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Sunday, January 18, 2015

Natural gas exploration can bring riches to local communities overnight — but what happens when they disappear just as fast?

“With really no warning at all, the bottom fell out of that,” says Jim Weaver, the Tioga County planner, who advises the county’s commissioners on land use decisions. “In hindsight, looking at boom and bust cycles that have gone on forever, we should’ve known that. But when the dollar’s dangling in front of you and you’re chasing the carrot, before you know it you’re out on a limb, and the limb gets sawed off.”

"Three years ago, it was difficult to have a conversation with someone walking next to you, the roar of traffic was so constant. Driving, it could take an hour to get from one end of town to another. But the trucks also came with business: Mining companies had started drilling wells all over the rolling hills surrounding this town in northern Pennsylvania, extracting the precious natural gas that lay beneath. Hydraulic fracturing (“fracking” for short) brought a bonanza to this town the likes of which it hadn’t seen even in the heydays of lumber and coal. With 800 wells drilled over five years, royalties paid to landowners for their mineral rights flowed through the community, helping people buy new farm equipment and donate to local charities. New tax revenues poured into local government coffers that never had much to begin with. But like all booms, it only lasted while the money was good.[...]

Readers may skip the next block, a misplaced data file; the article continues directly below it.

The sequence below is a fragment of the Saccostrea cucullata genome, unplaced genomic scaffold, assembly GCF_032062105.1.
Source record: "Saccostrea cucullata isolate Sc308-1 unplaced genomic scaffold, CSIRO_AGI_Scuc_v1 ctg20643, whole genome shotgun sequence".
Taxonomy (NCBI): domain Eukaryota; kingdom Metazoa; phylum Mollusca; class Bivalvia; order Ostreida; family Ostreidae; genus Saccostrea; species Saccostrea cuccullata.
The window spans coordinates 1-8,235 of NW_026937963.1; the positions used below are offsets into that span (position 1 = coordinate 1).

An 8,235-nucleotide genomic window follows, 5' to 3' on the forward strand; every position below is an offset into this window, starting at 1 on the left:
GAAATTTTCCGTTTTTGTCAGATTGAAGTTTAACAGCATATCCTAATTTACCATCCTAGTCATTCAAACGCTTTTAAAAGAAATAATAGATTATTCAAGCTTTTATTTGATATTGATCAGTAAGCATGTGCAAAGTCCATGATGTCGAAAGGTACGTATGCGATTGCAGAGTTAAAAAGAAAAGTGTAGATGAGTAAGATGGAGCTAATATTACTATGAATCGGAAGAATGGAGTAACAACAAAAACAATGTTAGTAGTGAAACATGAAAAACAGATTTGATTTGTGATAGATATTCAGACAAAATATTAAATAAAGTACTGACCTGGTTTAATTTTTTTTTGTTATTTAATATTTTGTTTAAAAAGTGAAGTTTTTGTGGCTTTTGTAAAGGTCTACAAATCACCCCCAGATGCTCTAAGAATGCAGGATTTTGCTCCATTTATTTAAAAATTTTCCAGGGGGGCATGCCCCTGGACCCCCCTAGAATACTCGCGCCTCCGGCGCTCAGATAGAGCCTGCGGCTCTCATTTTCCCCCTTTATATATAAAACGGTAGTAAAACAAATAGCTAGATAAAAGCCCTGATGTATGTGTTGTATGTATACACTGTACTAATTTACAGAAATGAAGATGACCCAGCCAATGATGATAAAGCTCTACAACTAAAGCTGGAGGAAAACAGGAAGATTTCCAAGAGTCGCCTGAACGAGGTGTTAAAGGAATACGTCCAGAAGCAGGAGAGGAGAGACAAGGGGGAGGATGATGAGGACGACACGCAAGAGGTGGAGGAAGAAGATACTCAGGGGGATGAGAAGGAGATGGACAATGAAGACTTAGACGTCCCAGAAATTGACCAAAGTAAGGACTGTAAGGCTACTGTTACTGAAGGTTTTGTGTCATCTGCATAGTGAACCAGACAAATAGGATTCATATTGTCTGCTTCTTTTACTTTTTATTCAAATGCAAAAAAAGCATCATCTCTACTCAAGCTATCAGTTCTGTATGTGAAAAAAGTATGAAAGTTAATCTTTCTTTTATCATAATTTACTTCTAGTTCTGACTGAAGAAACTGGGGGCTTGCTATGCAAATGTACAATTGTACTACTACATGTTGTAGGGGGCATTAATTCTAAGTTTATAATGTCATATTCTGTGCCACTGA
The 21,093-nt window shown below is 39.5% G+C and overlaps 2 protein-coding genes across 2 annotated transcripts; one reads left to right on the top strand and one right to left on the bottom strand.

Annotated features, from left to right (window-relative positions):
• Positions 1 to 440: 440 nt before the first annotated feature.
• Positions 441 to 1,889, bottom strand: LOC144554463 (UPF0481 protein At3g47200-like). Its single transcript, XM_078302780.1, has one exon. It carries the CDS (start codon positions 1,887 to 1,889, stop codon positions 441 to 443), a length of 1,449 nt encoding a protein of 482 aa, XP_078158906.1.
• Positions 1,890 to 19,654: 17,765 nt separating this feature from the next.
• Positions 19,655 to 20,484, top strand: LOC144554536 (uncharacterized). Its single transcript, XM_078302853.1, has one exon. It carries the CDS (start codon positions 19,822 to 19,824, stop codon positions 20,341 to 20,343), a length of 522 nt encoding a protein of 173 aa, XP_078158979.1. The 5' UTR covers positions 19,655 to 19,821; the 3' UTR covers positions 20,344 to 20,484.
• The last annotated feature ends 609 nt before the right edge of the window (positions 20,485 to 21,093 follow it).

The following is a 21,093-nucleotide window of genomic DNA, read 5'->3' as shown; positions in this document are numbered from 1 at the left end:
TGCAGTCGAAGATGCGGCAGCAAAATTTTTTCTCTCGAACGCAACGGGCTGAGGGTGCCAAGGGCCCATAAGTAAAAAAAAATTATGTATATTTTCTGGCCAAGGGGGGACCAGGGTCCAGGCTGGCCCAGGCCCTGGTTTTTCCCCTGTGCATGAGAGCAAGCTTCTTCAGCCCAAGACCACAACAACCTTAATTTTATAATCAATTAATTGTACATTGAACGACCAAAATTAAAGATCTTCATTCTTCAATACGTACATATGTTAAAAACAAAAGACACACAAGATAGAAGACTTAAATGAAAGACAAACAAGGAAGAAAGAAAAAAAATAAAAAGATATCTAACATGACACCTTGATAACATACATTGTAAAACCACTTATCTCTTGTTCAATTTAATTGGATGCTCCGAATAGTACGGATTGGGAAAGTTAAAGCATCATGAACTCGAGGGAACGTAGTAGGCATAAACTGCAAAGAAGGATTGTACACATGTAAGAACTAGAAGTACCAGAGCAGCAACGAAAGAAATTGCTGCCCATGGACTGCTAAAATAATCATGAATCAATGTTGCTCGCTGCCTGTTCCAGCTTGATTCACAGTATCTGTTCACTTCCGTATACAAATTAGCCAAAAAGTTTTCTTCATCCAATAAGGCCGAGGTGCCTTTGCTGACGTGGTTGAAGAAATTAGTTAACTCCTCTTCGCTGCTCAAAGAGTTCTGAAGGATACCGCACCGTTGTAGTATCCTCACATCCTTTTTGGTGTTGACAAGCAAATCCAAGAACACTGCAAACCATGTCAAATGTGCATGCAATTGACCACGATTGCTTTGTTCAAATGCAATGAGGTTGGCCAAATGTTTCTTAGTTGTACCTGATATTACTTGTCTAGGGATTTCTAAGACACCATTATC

Already, some states have decided to avoid the chase: In November, New York Gov. Andrew Cuomo announced that he would not lift the state’s ban on fracking, out of concerns about the potential environmental and health impact. The 185-page report referenced studies conducted in Pennsylvania on outcomes like the birth weight of babies and the accident rate of truck traffic. While the evidence rarely showed conclusive adverse health impacts from fracking, it was enough to convince Cuomo that the benefits didn’t outweigh the risk."

This is the introduction to a five part series about how communities can deal with a natural gas boom. Find the rest of the installments here: Part One, Part TwoPart ThreePart FourPart Five

READ UP, Ligonier....let's not be thrown under the bus like other parts of Pennsylvania.